N-acetylneuraminic acid (NeuNAc), the most naturally abundant sialic acid, is incorporated as the terminal residue of mammalian cell surface glycoconjugates and acts as a key facilitator of cellular recognition, adhesion and signalling. Several pathogenic bacteria similarly express NeuNAc on their cell surfaces, allowing evasion of their host's immune system. Prokaryotic NeuNAc biosynthesis proceeds via condensation of phosphoenolpyruvate (PEP) with N-acetylmannosamine (ManNAc), a reaction catalysed by the domain-swapped homodimeric enzyme, N-acetylneuraminic acid synthase (NeuNAcS). Conversely, the mammalian orthologue, N-acetylneuraminic acid 9-phosphate synthase (NeuNAc 9-PS) utilises the phosphorylated substrate N-acetylmannosamine 6-phosphate (ManNAc 6-P) in catalysis. Here we report an investigation into the determinants of substrate specificity of human NeuNAc 9-PS, using model-guided mutagenesis to delineate binding interactions with ManNAc 6-P. Modelling predicts the formation of a domain-swapped homodimer as observed for bacterial variants, which was supported by experimental small angle X-ray scattering. A number of conserved residues which may play key roles in the selection of ManNAc 6-P were identified and substituted for alanine to assess their function. Lys290 and Thr80 were identified as a putative phosphate binding pair, with the cationic lysine residue extending into the active site from the adjacent chain of the dimeric enzyme. Substitution of these residues results in a significant loss of activity and reduced affinity for ManNAc 6-P. These residues, along with the electropositive β2α2 loop, are likely to facilitate the PEP dependent binding and stabilisation of ManNAc 6-P. By utilising a phosphorylated sugar-substrate, the mammalian enzyme gains considerable catalytic affinity advantage over its bacterial counterpart.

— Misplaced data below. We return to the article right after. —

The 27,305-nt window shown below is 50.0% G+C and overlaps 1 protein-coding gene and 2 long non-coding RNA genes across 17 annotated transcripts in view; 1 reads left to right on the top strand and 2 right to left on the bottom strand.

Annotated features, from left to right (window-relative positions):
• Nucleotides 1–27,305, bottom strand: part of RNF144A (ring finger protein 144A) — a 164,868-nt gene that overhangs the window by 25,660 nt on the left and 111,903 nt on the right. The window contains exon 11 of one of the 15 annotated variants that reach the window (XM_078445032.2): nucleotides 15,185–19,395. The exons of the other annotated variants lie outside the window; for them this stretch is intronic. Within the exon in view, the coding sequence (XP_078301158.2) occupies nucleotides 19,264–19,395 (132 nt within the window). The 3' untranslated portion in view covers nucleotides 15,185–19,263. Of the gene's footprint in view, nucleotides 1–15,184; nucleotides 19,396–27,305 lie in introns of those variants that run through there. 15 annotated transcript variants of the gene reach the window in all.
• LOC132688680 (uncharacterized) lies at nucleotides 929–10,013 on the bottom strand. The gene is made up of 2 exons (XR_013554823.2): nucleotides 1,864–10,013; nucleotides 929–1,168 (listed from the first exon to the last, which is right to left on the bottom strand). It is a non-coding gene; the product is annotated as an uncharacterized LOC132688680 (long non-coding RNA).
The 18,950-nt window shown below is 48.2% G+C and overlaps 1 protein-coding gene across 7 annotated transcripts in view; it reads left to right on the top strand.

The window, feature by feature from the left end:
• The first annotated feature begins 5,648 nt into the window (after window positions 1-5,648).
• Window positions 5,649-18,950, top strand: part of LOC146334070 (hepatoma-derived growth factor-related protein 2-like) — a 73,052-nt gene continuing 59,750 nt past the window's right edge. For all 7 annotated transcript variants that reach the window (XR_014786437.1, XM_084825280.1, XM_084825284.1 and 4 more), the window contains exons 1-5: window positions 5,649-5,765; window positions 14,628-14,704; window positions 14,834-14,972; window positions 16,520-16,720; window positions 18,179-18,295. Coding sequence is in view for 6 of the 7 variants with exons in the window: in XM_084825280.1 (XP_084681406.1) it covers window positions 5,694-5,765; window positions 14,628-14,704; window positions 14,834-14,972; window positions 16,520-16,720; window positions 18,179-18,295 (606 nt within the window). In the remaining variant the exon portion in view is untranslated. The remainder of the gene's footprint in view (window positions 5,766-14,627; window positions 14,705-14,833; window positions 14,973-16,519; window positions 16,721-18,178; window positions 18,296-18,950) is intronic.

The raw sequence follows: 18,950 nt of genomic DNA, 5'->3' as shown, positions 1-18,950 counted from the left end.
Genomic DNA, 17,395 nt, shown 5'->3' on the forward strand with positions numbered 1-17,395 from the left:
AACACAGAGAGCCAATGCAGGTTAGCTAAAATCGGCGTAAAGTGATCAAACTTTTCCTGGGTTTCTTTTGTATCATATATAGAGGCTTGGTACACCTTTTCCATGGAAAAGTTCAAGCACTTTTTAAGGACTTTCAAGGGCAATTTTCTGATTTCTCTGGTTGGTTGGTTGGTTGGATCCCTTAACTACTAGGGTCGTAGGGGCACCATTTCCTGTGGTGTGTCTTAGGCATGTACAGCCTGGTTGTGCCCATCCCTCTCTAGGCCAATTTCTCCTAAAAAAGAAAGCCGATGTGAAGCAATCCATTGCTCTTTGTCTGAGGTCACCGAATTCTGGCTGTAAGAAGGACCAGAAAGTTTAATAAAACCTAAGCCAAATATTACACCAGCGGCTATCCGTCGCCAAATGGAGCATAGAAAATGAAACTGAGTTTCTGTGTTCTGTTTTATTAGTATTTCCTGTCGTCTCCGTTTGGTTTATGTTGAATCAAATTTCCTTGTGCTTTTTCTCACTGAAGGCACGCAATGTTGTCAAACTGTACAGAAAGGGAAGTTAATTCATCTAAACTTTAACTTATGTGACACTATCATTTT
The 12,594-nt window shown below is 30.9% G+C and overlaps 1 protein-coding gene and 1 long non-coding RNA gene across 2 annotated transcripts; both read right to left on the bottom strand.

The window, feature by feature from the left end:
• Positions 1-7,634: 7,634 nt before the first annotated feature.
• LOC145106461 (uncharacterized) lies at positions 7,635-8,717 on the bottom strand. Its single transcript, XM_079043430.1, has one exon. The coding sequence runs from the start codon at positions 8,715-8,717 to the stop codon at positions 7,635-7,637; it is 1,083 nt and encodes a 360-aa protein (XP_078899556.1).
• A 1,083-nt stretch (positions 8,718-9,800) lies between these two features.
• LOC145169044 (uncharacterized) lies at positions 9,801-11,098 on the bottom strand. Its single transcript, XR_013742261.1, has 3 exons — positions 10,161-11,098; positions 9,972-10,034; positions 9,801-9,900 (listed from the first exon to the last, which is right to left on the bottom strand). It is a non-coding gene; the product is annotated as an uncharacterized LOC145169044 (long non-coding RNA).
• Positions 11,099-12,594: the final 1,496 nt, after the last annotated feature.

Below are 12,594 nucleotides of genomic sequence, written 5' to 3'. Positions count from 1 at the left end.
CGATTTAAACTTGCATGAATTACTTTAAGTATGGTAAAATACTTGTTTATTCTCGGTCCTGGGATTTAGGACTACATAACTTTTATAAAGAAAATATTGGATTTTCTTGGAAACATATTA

Keywords: Homo sapiens; Homology model; N-acetylmannosamine 6-phosphate; N-acetylneuraminic acid; Substrate selectivity.
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